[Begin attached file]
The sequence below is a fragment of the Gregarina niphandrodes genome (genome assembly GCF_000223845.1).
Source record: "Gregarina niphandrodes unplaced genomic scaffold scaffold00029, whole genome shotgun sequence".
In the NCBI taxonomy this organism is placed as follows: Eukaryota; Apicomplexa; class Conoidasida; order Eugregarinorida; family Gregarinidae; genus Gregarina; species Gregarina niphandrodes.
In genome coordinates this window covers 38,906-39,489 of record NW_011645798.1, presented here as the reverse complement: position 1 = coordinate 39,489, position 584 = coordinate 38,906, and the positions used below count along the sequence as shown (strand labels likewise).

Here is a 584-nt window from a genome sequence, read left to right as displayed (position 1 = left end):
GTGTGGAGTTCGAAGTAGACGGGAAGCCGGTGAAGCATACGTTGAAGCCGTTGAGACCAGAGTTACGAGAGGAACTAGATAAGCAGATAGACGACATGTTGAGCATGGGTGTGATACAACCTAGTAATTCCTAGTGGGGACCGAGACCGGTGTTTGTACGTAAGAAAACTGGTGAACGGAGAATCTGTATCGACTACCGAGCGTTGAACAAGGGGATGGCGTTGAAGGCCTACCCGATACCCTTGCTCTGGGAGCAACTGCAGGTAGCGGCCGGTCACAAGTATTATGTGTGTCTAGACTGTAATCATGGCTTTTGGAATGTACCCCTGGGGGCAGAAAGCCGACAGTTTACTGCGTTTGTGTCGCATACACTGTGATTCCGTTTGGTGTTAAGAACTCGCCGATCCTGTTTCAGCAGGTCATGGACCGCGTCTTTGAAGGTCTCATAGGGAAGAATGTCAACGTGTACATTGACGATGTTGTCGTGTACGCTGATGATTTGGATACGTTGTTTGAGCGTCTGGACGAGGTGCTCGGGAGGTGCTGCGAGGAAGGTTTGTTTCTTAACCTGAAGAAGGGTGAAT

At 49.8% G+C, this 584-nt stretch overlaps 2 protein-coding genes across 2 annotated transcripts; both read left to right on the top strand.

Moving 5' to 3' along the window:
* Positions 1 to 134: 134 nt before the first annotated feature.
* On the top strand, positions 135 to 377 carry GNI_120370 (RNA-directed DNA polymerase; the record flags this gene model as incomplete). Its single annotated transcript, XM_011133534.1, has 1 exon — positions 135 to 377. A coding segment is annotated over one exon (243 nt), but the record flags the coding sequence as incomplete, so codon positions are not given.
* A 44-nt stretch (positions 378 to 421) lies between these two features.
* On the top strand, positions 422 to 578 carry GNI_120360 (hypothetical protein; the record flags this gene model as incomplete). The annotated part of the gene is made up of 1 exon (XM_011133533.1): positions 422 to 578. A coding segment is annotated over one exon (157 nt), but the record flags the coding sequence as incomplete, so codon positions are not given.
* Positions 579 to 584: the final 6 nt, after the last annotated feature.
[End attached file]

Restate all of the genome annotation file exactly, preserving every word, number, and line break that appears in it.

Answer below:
The sequence below is a fragment of the Gregarina niphandrodes genome (genome assembly GCF_000223845.1).
Source record: "Gregarina niphandrodes unplaced genomic scaffold scaffold00029, whole genome shotgun sequence".
In the NCBI taxonomy this organism is placed as follows: Eukaryota; Apicomplexa; class Conoidasida; order Eugregarinorida; family Gregarinidae; genus Gregarina; species Gregarina niphandrodes.
In genome coordinates this window covers 38,906-39,489 of record NW_011645798.1, presented here as the reverse complement: position 1 = coordinate 39,489, position 584 = coordinate 38,906, and the positions used below count along the sequence as shown (strand labels likewise).

Here is a 584-nt window from a genome sequence, read left to right as displayed (position 1 = left end):
GTGTGGAGTTCGAAGTAGACGGGAAGCCGGTGAAGCATACGTTGAAGCCGTTGAGACCAGAGTTACGAGAGGAACTAGATAAGCAGATAGACGACATGTTGAGCATGGGTGTGATACAACCTAGTAATTCCTAGTGGGGACCGAGACCGGTGTTTGTACGTAAGAAAACTGGTGAACGGAGAATCTGTATCGACTACCGAGCGTTGAACAAGGGGATGGCGTTGAAGGCCTACCCGATACCCTTGCTCTGGGAGCAACTGCAGGTAGCGGCCGGTCACAAGTATTATGTGTGTCTAGACTGTAATCATGGCTTTTGGAATGTACCCCTGGGGGCAGAAAGCCGACAGTTTACTGCGTTTGTGTCGCATACACTGTGATTCCGTTTGGTGTTAAGAACTCGCCGATCCTGTTTCAGCAGGTCATGGACCGCGTCTTTGAAGGTCTCATAGGGAAGAATGTCAACGTGTACATTGACGATGTTGTCGTGTACGCTGATGATTTGGATACGTTGTTTGAGCGTCTGGACGAGGTGCTCGGGAGGTGCTGCGAGGAAGGTTTGTTTCTTAACCTGAAGAAGGGTGAAT

At 49.8% G+C, this 584-nt stretch overlaps 2 protein-coding genes across 2 annotated transcripts; both read left to right on the top strand.

Moving 5' to 3' along the window:
* Positions 1 to 134: 134 nt before the first annotated feature.
* On the top strand, positions 135 to 377 carry GNI_120370 (RNA-directed DNA polymerase; the record flags this gene model as incomplete). Its single annotated transcript, XM_011133534.1, has 1 exon — positions 135 to 377. A coding segment is annotated over one exon (243 nt), but the record flags the coding sequence as incomplete, so codon positions are not given.
* A 44-nt stretch (positions 378 to 421) lies between these two features.
* On the top strand, positions 422 to 578 carry GNI_120360 (hypothetical protein; the record flags this gene model as incomplete). The annotated part of the gene is made up of 1 exon (XM_011133533.1): positions 422 to 578. A coding segment is annotated over one exon (157 nt), but the record flags the coding sequence as incomplete, so codon positions are not given.
* Positions 579 to 584: the final 6 nt, after the last annotated feature.